Even more bizarre are the teeth.  The vast majority of crocs have pointed, conical teeth, just perfect for puncturing and holding onto flesh (and human arms).  No so Simosuchus.  This weirdo has teeth that are flattened side to side, with a blunt crown bearing a few denticles.  Teeth of similar shape are found in several living herbivorous lizards as well as a range of extinct herbivorous reptiles, including plant-eating dinosaurs.  Recent analysis of the jaw mechanics of Simosuchus shows that this creature was not able to generate enough force to cut through protein (i.e. muscle and skin) but just could generate just enough to cut through cellulose (plant tissue). 

Teeth of an alligator are just fine for puncturing delicate skin and muscle.

The teeth of Simosuchus, too weak to cut muscle, were just fine for slicing up plant material.

Simosuchus is known from remarkably complete skeletons and skulls and has been analyzed in great detail in a number of scientific publications. All authors agree that Simosuchus was a crocodilian that had left meat eating habits behind and evolved into a plant eater.  But it might not be the only one to do so.

Simosuchus is closely allied to the Notosuchia, an extinct group of small crocodilians found in Cretaceous rocks South America, Africa, Asia, and Europe. They all have shortened faces, although not as severely a truncated snout as in Simosuchus, and are terrestrial in habit. Notosuchians also show remarkable tooth specializations, some evolving a multi-cusped tooth crown structure like that seen in mammals, and it is likely that a number of notosuchians were plant-eaters. Since they are not dinosaurs, notosuchians don’t get much press, making them unsung weirdos, with Simosuchus serving here as tip of the herbivorous crocodilian iceberg.


2010. Simosuchus clarki (Crocodyliformes: Notosuchia) from the Late Cretaceous of Madagascar.  Journal of Vertebrate Paleontology Memoir 10: 236 pp. [Part I: Overview of the discovery, distribution, and geological context of Simosuchus clarki (Crocodyliformes: Notosuchia) from the Late Cretaceous of Madagascar.  Part II: Craniofacial morphology of Simosuchus clarki (Crocodyliformes: Notosuchia) from the Late Cretaceous of Madagascar.  Part III: Postcranial axial skeleton of Simosuchus clarki (Crocodyliformes: Notosuchia) from the Late Cretaceous of Madagascar.  Part IV: Appendicular skeleton of Simosuchus clarki (Crocodyliformes: Notosuchia) from the Late Cretaceous of Madagascar.  Part V: Osteoderms of Simosuchus clarki (Crocodyliformes: Notosuchia) from the Late Cretaceous of Madagascar.  Part VI: Phylogenetic history of Simosuchus clarki (Crocodyliformes: Notosuchia) from the Late Cretaceous of Madagascar.]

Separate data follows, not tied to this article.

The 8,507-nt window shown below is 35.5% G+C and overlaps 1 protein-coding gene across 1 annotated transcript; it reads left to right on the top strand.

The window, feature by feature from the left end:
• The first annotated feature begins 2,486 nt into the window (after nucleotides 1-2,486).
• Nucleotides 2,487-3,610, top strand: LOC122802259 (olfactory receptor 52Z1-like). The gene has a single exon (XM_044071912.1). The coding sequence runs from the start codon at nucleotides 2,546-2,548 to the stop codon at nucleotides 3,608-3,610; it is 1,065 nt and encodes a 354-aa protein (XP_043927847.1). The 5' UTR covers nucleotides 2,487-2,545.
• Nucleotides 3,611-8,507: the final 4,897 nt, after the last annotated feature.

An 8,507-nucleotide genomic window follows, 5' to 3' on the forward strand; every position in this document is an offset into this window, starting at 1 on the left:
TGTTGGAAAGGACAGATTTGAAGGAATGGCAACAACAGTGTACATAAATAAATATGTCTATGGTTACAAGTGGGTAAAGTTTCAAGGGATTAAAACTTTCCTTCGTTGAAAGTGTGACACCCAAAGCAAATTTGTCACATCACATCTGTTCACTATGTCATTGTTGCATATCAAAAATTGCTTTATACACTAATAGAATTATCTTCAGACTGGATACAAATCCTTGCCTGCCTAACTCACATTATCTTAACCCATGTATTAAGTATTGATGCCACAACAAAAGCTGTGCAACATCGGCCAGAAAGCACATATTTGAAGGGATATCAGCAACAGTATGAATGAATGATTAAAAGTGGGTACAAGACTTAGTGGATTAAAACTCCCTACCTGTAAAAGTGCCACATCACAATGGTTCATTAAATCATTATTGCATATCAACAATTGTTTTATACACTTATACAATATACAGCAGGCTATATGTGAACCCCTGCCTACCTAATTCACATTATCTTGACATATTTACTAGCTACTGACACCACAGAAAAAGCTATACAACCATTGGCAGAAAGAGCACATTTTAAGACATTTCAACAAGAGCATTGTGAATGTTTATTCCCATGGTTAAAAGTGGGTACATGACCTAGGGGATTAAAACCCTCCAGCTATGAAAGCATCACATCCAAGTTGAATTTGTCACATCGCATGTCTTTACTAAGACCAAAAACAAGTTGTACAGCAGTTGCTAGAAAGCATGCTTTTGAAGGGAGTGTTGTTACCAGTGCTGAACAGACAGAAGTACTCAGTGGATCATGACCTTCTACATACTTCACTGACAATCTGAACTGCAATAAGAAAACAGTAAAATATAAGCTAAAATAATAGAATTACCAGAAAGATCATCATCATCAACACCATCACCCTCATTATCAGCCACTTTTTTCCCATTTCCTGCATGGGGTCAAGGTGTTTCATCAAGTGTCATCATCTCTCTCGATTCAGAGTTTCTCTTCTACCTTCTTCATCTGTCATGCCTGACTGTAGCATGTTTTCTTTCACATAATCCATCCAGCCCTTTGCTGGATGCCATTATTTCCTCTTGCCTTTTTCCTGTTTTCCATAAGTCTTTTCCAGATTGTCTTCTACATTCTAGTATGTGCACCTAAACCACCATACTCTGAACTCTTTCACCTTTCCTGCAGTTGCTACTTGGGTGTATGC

Gignac, P. and Kley, N. 2013. Inferences on the feeding biomechanics of the bizarre pug-nosed crocodyliform Simosuchus clarki. Journal of Vertebrate Paleontology, Program and Abstracts, 2013: p. 84.

Salter, J.  Crocodile Attack Can't Destroy Her Love of Life: Africa: Spirited Missouri woman lost her arm to deadly reptile a year ago. Undaunted, she's preparing to revisit the remote forest in Zaire where she nearly died. L.A. Times on-line http://articles.latimes.com/1994-05-22/news/mn-60701_1_crocodile


Nile crocodile feeding triptych:  

Crocodile with human hand

Modern Alligator skull: Jollie 1962 (modified)

Simosuchus skeleton: Journal of Vertebrate Paleontology Memoir 10 Part I
Simosuchus skull and teeth (modified): Journal of Vertebrate Paleontology Memoir 10 Part II
Simosuchus restoration:  Journal of Vertebrate Paleontology Memoir 10 Part I

Modern Alligator mississippiensis skull: Jollie, M. 1962.  Chordate Morphology. Reinhold Press: 478 pp. (modified)